Examining Judge Hudson’s Decision On The Individual Mandate

From: Health Care Blog

by Timothy Jost

On December 12, 2010, Judge Henry Hudson of the Eastern District of Virginia became the first federal judge to hold a provision of the Affordable Care Act unconstitutional. 

The lawsuit was filed by the Attorney General of the Commonwealth of Virginia immediately after the reform statute was signed into law in March.  It challenges the constitutionality of the minimum essential coverage requirement, known informally as the “individual mandate.”  This provision requires all uninsured individuals lawfully present in the United States and not incarcerated to purchase a basic, high cost-sharing, health insurance policy or pay a penalty, as long as their income exceeds the tax filing limit, they can afford a health insurance policy for 8 percent of their income or less, they do not have a religious objection to being insured and they do not belong to a health care sharing ministry.

Fourteen federal judges have already dismissed cases challenging the law, with two of those decisions explicitly upholding the constitutionality of the minimum coverage requirement.  The federal government’s winning streak, however, has now ended.

The Background

Virginia adopted a statute purporting to nullify the minimum essential coverage requirement even before Congress enacted the Affordable Care Act, and the lawsuit was brought to enforce this statute.  Judge Hudson had earlier this year denied a Justice Department motion to dismiss the Virginia case, holding that the Commonwealth had standing to defend its legislation.  In his earlier decision, Judge Hudson had also held that the Commonwealth had an arguable claim that the minimum coverage requirement was unconstitutional.  Subsequent briefs filed by the Justice Department and by amici (interested parties who file as “friends of the court,” or amici curiae) supporting the reform law apparently failed to change Judge Hudson’s mind.

The powers of Congress are established by the Constitution.  Unlike the states, Congress lacks plenary power to adopt laws to protect the public safety and promote the public welfare, but rather may only enact laws pursuant to its powers enumerated in the Constitution, primarily in Article I, section 8.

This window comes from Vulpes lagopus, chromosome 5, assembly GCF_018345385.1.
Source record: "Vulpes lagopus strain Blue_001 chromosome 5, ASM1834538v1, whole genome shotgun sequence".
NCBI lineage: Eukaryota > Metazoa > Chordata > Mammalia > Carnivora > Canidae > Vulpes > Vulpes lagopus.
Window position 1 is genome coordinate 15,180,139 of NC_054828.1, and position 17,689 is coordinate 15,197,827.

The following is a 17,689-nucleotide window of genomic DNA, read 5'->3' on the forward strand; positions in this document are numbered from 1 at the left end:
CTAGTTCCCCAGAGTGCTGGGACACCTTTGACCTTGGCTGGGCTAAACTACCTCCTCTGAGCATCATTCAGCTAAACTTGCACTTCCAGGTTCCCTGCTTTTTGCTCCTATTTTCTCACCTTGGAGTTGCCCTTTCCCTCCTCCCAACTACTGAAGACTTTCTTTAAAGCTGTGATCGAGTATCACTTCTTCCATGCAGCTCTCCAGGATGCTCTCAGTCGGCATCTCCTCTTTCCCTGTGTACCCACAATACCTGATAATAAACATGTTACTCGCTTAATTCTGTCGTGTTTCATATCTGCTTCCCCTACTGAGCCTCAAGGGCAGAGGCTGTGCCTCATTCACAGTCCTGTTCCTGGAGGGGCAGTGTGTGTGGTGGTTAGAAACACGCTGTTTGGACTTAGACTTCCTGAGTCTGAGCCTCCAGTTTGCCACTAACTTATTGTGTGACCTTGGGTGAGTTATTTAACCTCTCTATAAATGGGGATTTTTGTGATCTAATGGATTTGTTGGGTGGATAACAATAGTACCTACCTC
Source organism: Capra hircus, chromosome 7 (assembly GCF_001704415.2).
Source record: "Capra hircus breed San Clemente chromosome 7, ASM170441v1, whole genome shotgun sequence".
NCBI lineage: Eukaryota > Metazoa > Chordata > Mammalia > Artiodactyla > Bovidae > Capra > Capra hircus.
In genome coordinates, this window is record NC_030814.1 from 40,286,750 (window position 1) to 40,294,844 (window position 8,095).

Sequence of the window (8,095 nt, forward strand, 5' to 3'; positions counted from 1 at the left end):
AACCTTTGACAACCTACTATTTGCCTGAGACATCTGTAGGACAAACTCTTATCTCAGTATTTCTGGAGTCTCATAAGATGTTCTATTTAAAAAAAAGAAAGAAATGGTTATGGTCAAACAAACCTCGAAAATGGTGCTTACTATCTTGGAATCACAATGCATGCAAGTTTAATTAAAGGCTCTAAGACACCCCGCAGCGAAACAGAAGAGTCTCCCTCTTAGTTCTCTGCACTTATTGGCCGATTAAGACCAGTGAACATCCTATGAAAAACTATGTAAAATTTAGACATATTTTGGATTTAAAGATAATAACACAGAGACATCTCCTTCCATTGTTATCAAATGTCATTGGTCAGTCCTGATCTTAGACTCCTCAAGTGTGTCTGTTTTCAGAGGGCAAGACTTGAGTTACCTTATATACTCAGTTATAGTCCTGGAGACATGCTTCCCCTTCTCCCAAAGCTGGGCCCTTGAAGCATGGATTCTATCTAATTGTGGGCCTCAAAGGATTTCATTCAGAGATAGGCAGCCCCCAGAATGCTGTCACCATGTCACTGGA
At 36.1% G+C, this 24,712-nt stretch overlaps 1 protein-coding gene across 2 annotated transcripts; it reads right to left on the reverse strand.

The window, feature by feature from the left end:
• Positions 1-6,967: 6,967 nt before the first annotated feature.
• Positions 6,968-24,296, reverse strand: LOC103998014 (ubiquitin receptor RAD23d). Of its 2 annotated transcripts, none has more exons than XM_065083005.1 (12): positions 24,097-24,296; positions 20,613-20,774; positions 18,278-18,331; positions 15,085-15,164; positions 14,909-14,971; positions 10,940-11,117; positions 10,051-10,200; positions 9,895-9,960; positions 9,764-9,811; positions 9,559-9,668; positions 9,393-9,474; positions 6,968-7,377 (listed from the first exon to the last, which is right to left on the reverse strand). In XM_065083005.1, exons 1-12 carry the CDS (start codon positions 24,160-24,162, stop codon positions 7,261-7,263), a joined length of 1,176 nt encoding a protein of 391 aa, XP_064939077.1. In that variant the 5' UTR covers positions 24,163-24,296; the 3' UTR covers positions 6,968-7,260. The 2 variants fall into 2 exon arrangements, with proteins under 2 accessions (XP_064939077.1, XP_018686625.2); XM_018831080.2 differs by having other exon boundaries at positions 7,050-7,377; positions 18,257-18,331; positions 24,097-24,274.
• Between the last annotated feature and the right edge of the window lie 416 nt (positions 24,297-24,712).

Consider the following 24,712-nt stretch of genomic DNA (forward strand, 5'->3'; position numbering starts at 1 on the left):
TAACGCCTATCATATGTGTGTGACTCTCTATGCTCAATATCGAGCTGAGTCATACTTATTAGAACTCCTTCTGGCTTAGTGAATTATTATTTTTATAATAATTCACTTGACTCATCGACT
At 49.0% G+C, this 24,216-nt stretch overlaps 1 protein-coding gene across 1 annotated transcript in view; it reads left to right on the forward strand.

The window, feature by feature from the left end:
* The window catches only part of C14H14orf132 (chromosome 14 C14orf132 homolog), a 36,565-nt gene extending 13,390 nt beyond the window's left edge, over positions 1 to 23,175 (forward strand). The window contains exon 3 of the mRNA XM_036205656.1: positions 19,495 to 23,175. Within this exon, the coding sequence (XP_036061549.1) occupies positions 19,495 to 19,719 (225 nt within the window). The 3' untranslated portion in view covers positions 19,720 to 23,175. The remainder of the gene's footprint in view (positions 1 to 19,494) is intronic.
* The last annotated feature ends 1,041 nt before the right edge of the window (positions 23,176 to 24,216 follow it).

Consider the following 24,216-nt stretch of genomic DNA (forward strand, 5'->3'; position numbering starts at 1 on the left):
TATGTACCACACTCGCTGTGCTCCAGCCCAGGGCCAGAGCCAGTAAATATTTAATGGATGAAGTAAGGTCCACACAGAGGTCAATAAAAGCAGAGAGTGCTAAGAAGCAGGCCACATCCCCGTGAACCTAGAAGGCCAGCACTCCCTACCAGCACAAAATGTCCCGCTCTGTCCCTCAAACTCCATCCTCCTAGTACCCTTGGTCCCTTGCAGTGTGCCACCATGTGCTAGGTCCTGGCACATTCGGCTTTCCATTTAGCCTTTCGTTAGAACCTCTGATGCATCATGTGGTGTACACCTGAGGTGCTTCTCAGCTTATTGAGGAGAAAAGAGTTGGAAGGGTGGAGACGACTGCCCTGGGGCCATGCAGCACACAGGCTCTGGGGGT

The Commonwealth argued that none of the enumerated powers support the enactment of the minimum essential coverage requirement.  The federal government responded that the requirement was supported by three enumerated powers—the power of Congress to regulate interstate commerce, the “necessary and proper” clause, and the power to “lay taxes and make expenditures for the general welfare.”  Judge Hudson decided that none of these powers supports the adoption of the minimum essential coverage requirement, and thus concluded that the statute is unconstitutional.

The Commerce Clause Argument

After disposing of preliminary matters, Judge Hudson’s opinion moved to the Commerce Clause argument.  Judge Hudson began by describing the arguments of the parties on this issue.  The federal government contended that ensuring universal participation in health insurance markets was essential to making those markets work for people with preexisting medical conditions.  Unless healthy as well as unhealthy persons buy health insurance, insurance cannot be made available to those with poor health who need it most.  The minimum essential coverage requirement is the “vital kinetic link that animates Congress’s overall regulatory reform of interstate health care and health insurance markets,” and was thus necessary and proper for the enactment of the entire regulatory scheme.  The federal government also argued that the court should not second guess the decisions of Congress, which only need be “rationally related” to a legitimate purpose.